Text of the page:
I, for one, work for a software and web development company. No really, it is hard to expect for a marketer to work for a non-profit organization. Non-profits rarely get their sites redesigned and contact usability tests, too. That pretty much answers some part of your question, eh?

#36 eron19

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Posted 03 May 2006 - 04:59 PM

@Slip

I dont do work for anybody. I do work for myself. And I have a fulltime web app development position too.

#37 eferg

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Posted 03 July 2006 - 05:25 PM

Most CSS based sites I see are designed as fixed-width with lost of wasted space. My table based site works well from 800 pixel-wide monitors on up.

I've started slowly incorporating CSS into my site and want to eliminate the tables. Does anyone have examples of tableless sites that take advantage of the full screen, yet work for visitors with 800 pixel wide settings?

Ed

#38 A.N.Onym

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Posted 03 July 2006 - 06:16 PM

Any site that has fluid width (width in fluid measurements, such as %, em, pt, etc) spreads to full (or any) width for any resolution.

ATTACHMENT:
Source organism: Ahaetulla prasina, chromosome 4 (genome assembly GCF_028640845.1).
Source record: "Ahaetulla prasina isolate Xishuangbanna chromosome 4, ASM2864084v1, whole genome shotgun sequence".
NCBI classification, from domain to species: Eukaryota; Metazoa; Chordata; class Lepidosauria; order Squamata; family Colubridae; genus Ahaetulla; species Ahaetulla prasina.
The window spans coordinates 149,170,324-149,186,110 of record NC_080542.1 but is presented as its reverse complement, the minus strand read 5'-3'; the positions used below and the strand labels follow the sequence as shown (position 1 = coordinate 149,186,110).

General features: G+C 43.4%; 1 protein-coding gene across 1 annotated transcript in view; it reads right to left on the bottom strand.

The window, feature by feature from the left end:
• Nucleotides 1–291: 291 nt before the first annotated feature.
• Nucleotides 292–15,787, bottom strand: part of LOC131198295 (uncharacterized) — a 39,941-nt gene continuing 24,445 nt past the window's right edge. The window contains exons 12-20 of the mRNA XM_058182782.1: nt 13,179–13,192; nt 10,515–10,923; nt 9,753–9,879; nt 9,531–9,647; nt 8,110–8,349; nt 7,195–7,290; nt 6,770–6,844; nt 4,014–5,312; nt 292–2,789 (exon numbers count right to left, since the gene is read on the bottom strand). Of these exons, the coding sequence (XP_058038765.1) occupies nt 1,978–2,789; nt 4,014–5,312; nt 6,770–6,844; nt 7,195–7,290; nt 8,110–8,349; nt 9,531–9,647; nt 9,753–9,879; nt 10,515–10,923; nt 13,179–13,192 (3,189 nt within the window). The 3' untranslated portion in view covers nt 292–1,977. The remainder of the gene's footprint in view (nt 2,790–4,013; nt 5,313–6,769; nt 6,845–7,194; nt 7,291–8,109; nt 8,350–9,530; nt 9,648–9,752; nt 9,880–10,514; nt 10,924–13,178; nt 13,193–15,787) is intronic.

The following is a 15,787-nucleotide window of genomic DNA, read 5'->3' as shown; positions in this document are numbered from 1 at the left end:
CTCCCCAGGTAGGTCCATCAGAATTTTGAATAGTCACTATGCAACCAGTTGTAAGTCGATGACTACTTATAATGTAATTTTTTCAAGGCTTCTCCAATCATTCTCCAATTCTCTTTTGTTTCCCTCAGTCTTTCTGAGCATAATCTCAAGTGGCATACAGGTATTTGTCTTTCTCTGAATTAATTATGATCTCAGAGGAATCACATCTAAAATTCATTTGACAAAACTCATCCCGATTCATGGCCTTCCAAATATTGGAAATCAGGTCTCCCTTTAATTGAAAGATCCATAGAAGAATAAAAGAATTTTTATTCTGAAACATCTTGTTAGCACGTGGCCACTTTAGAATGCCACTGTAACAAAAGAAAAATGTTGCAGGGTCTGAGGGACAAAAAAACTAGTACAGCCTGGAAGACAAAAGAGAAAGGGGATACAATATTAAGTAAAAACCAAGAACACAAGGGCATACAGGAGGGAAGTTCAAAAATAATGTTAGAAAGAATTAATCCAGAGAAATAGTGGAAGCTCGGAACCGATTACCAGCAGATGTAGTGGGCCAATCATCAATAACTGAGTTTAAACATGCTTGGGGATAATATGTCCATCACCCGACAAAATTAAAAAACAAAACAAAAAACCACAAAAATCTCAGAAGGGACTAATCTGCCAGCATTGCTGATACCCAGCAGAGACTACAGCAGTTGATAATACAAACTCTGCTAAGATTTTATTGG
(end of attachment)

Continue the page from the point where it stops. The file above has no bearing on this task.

If you want examples of sites on CSS, you can check:

http://www.stylegala.com
http://www.cssvault.com
http://www.cssbeauty.com

#39 Ruud

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Posted 03 July 2006 - 06:35 PM

Yup, so much so that I've encountered the need to set a max-width on some designs. Otherwise at very wide displays there is no correlation with the layout anymore, I find.

My favorite CSS designs are fluid up to 1024 (around 1007 in a browser) and then stop resizing.

#40 paranoidandroid

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Posted 04 July 2006 - 07:01 PM

Does anyone have examples of tableless sites that take advantage of the full screen, yet work for visitors with 800 pixel wide settings?

Liquid Designs is a showcase for liquid and elastic CSS based websites.